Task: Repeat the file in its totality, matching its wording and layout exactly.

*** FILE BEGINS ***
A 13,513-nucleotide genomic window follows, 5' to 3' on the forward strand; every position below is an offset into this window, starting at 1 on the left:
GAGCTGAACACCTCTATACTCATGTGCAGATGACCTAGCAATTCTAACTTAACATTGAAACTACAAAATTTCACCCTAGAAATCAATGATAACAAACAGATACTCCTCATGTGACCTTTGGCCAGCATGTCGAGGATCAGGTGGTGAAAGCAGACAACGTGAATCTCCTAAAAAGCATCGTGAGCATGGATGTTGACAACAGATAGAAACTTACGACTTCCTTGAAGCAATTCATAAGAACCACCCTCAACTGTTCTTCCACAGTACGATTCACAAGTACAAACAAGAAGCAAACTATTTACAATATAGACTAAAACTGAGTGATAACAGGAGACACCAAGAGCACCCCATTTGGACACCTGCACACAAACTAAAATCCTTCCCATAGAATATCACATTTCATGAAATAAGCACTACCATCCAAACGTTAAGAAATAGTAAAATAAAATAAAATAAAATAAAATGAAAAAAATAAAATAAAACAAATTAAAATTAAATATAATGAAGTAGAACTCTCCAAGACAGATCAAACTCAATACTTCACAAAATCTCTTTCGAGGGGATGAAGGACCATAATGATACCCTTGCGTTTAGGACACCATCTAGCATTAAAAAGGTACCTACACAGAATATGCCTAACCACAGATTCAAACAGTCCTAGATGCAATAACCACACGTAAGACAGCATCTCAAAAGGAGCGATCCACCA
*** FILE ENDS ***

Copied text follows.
A 13,513-nucleotide genomic window follows, 5' to 3' on the forward strand; every position below is an offset into this window, starting at 1 on the left:
GAGCTGAACACCTCTATACTCATGTGCAGATGACCTAGCAATTCTAACTTAACATTGAAACTACAAAATTTCACCCTAGAAATCAATGATAACAAACAGATACTCCTCATGTGACCTTTGGCCAGCATGTCGAGGATCAGGTGGTGAAAGCAGACAACGTGAATCTCCTAAAAAGCATCGTGAGCATGGATGTTGACAACAGATAGAAACTTACGACTTCCTTGAAGCAATTCATAAGAACCACCCTCAACTGTTCTTCCACAGTACGATTCACAAGTACAAACAAGAAGCAAACTATTTACAATATAGACTAAAACTGAGTGATAACAGGAGACACCAAGAGCACCCCATTTGGACACCTGCACACAAACTAAAATCCTTCCCATAGAATATCACATTTCATGAAATAAGCACTACCATCCAAACGTTAAGAAATAGTAAAATAAAATAAAATAAAATAAAATGAAAAAAATAAAATAAAACAAATTAAAATTAAATATAATGAAGTAGAACTCTCCAAGACAGATCAAACTCAATACTTCACAAAATCTCTTTCGAGGGGATGAAGGACCATAATGATACCCTTGCGTTTAGGACACCATCTAGCATTAAAAAGGTACCTACACAGAATATGCCTAACCACAGATTCAAACAGTCCTAGATGCAATAACCACACGTAAGACAGCATCTCAAAAGGAGCGATCCACCA